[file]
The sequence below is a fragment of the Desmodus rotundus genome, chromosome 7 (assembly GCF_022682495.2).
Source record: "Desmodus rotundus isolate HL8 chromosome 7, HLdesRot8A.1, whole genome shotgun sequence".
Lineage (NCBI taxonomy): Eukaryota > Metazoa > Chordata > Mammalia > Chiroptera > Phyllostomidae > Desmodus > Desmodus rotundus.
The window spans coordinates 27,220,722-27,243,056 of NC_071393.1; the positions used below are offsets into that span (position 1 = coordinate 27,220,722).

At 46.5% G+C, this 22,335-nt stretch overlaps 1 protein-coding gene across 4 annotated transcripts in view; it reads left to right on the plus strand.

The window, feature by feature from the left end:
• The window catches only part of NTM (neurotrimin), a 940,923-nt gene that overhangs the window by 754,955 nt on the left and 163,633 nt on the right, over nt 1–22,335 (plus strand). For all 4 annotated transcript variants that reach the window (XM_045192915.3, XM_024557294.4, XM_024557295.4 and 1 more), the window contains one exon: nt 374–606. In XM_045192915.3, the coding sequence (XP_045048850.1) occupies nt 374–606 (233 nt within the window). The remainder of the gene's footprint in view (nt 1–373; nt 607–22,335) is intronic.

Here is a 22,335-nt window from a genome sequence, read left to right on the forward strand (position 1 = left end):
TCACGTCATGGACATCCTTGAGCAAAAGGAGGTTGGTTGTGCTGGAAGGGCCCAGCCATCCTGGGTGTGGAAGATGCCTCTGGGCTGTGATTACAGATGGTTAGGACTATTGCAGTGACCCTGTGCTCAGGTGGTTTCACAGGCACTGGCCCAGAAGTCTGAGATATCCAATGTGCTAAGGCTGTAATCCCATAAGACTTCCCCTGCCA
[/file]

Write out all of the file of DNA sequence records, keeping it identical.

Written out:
The sequence below is a fragment of the Desmodus rotundus genome, chromosome 7 (assembly GCF_022682495.2).
Source record: "Desmodus rotundus isolate HL8 chromosome 7, HLdesRot8A.1, whole genome shotgun sequence".
Lineage (NCBI taxonomy): Eukaryota > Metazoa > Chordata > Mammalia > Chiroptera > Phyllostomidae > Desmodus > Desmodus rotundus.
The window spans coordinates 27,220,722-27,243,056 of NC_071393.1; the positions used below are offsets into that span (position 1 = coordinate 27,220,722).

At 46.5% G+C, this 22,335-nt stretch overlaps 1 protein-coding gene across 4 annotated transcripts in view; it reads left to right on the plus strand.

The window, feature by feature from the left end:
• The window catches only part of NTM (neurotrimin), a 940,923-nt gene that overhangs the window by 754,955 nt on the left and 163,633 nt on the right, over nt 1–22,335 (plus strand). For all 4 annotated transcript variants that reach the window (XM_045192915.3, XM_024557294.4, XM_024557295.4 and 1 more), the window contains one exon: nt 374–606. In XM_045192915.3, the coding sequence (XP_045048850.1) occupies nt 374–606 (233 nt within the window). The remainder of the gene's footprint in view (nt 1–373; nt 607–22,335) is intronic.

Here is a 22,335-nt window from a genome sequence, read left to right on the forward strand (position 1 = left end):
TCACGTCATGGACATCCTTGAGCAAAAGGAGGTTGGTTGTGCTGGAAGGGCCCAGCCATCCTGGGTGTGGAAGATGCCTCTGGGCTGTGATTACAGATGGTTAGGACTATTGCAGTGACCCTGTGCTCAGGTGGTTTCACAGGCACTGGCCCAGAAGTCTGAGATATCCAATGTGCTAAGGCTGTAATCCCATAAGACTTCCCCTGCCA